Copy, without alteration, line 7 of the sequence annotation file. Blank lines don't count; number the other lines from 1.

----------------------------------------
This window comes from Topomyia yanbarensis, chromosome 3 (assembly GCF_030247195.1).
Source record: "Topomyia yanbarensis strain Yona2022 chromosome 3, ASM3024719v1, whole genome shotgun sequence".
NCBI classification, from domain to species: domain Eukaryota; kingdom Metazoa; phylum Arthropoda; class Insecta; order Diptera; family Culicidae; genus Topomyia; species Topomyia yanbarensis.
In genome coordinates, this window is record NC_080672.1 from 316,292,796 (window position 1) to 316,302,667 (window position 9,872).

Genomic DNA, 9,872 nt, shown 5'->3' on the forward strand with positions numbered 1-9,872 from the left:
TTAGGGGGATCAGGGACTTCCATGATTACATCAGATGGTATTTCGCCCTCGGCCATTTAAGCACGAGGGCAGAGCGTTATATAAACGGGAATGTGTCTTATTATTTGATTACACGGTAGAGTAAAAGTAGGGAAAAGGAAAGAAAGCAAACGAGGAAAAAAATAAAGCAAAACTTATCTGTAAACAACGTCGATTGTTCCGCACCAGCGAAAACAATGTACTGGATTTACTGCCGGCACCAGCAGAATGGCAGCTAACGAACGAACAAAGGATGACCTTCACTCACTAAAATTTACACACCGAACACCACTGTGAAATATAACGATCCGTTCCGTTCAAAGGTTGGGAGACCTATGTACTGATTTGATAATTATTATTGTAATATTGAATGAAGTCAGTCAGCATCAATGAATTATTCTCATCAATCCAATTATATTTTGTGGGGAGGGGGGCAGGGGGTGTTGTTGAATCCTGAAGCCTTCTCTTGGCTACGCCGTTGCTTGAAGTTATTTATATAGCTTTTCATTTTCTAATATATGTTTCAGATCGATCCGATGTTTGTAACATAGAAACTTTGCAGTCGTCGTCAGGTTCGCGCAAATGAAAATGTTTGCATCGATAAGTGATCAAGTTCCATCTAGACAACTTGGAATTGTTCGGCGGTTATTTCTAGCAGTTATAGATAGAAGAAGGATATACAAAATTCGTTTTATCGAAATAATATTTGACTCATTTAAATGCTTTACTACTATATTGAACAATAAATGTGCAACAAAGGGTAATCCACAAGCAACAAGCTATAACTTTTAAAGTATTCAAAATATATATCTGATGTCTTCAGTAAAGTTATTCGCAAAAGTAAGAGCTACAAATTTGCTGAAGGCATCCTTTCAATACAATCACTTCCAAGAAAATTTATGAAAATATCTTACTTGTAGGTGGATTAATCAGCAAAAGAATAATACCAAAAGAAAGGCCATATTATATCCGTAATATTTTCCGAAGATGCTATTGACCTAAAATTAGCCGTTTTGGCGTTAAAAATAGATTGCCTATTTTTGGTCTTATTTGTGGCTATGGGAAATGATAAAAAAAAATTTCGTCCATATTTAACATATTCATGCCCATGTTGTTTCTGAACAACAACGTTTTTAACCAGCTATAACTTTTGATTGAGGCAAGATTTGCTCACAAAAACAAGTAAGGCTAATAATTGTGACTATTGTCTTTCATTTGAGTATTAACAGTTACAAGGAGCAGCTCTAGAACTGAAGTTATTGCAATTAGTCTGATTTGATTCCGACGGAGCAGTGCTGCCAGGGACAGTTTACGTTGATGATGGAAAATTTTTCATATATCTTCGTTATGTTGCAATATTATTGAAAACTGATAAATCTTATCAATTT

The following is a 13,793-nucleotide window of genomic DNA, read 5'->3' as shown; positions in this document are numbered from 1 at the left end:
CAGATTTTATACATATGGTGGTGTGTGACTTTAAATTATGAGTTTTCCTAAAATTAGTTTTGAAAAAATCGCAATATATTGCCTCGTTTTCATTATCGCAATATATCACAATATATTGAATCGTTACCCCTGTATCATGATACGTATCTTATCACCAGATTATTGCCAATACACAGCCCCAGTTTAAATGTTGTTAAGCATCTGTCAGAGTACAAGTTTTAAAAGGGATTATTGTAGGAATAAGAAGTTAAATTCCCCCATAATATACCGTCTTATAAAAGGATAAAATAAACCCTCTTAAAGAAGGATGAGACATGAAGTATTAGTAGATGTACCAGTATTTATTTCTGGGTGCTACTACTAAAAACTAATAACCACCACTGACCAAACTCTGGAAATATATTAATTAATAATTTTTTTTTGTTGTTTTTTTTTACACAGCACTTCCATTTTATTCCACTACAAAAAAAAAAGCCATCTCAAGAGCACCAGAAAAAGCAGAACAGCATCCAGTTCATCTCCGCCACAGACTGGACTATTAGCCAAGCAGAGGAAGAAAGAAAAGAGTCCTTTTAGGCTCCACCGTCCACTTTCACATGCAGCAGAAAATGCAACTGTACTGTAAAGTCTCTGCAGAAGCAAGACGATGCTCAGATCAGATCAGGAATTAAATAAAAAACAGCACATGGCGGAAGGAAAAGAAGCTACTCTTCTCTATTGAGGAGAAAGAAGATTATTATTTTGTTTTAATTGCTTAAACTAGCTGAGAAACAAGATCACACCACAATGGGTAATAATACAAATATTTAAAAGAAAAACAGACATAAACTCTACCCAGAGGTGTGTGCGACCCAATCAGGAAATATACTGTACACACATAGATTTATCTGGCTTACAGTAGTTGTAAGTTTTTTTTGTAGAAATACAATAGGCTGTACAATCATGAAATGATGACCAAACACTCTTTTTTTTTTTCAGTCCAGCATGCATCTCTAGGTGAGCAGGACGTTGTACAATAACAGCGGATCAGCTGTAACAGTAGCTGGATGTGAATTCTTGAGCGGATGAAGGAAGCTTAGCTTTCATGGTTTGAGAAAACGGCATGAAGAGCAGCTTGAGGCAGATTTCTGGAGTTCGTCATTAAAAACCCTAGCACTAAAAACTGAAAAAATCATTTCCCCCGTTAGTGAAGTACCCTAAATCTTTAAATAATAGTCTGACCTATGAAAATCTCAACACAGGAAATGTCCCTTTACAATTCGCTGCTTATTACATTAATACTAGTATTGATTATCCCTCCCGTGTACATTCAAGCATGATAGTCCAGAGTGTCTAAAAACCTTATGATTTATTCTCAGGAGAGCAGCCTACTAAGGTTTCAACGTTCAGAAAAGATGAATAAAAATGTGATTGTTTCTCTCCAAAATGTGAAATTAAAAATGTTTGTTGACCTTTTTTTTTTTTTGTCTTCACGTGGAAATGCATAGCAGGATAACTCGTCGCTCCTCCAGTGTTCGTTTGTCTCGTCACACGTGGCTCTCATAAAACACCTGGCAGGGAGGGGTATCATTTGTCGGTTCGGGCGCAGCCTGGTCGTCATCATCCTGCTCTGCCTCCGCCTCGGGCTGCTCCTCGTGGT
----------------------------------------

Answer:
The following is a 13,793-nucleotide window of genomic DNA, read 5'->3' as shown; positions in this document are numbered from 1 at the left end: